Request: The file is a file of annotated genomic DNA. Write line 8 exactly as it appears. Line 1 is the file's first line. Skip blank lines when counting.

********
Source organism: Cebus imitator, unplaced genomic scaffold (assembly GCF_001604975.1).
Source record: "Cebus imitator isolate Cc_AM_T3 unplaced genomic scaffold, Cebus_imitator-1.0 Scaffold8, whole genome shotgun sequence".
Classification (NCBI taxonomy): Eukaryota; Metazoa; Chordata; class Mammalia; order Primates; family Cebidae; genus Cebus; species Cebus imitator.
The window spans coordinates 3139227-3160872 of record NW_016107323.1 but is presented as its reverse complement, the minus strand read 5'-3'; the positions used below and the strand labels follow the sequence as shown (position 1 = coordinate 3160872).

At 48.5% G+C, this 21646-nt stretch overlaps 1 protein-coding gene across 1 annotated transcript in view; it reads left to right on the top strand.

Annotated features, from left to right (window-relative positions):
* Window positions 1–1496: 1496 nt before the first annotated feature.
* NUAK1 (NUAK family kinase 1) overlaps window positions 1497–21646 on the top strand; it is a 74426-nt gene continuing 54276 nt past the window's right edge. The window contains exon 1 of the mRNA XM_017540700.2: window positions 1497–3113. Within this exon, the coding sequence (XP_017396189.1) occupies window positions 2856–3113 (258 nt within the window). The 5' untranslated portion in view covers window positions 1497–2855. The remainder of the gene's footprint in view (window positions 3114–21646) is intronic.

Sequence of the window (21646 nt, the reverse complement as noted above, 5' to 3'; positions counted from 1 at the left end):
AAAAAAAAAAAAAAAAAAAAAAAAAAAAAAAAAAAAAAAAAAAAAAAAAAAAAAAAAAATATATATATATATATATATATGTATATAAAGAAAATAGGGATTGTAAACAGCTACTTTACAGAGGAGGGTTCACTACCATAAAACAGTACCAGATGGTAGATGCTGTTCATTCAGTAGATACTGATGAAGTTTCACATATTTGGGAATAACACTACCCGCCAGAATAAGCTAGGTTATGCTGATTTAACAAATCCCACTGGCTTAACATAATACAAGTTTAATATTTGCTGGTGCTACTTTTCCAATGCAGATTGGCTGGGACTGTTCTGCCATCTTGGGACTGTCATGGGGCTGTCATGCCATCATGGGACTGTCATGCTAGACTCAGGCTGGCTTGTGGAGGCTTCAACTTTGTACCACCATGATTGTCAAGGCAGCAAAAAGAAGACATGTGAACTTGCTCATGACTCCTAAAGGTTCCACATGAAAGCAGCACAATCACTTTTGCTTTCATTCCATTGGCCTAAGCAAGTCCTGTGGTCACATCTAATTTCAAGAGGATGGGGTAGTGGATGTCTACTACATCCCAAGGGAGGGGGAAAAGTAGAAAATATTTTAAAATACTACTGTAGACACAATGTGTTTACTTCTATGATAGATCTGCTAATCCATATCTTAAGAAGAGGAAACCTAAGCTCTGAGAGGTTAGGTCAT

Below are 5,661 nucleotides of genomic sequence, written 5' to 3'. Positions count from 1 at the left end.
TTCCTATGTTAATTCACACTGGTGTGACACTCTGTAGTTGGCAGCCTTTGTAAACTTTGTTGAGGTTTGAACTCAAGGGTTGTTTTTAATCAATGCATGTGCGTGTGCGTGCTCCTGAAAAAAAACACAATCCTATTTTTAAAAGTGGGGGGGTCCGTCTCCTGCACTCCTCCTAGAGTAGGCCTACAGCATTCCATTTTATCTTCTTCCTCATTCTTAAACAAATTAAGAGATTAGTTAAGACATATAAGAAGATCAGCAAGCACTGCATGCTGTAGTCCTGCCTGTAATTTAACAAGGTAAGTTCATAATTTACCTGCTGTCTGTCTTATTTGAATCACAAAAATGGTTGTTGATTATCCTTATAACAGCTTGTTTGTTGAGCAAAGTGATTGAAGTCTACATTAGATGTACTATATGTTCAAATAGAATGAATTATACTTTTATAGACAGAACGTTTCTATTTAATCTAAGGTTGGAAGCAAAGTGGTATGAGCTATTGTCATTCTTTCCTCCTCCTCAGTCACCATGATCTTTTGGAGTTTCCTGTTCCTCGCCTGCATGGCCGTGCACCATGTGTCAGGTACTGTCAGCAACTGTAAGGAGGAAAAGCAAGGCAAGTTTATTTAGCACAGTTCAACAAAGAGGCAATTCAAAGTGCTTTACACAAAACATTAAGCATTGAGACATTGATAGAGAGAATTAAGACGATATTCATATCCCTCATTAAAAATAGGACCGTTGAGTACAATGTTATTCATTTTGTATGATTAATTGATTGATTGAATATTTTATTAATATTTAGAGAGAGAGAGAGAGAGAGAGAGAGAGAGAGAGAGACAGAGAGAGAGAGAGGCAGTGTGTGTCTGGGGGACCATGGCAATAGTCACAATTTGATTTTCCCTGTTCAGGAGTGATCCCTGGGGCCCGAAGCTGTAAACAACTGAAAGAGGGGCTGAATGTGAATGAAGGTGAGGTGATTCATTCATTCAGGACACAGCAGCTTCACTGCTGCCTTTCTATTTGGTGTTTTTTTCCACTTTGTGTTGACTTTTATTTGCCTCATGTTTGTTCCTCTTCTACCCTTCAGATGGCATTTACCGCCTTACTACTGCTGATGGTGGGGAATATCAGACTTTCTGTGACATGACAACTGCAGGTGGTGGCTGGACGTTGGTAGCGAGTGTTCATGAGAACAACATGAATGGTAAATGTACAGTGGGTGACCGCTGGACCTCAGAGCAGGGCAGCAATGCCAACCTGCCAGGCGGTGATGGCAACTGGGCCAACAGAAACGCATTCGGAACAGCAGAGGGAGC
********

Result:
* NUAK1 (NUAK family kinase 1) overlaps window positions 1497–21646 on the top strand; it is a 74426-nt gene continuing 54276 nt past the window's right edge. The window contains exon 1 of the mRNA XM_017540700.2: window positions 1497–3113. Within this exon, the coding sequence (XP_017396189.1) occupies window positions 2856–3113 (258 nt within the window). The 5' untranslated portion in view covers window positions 1497–2855. The remainder of the gene's footprint in view (window positions 3114–21646) is intronic.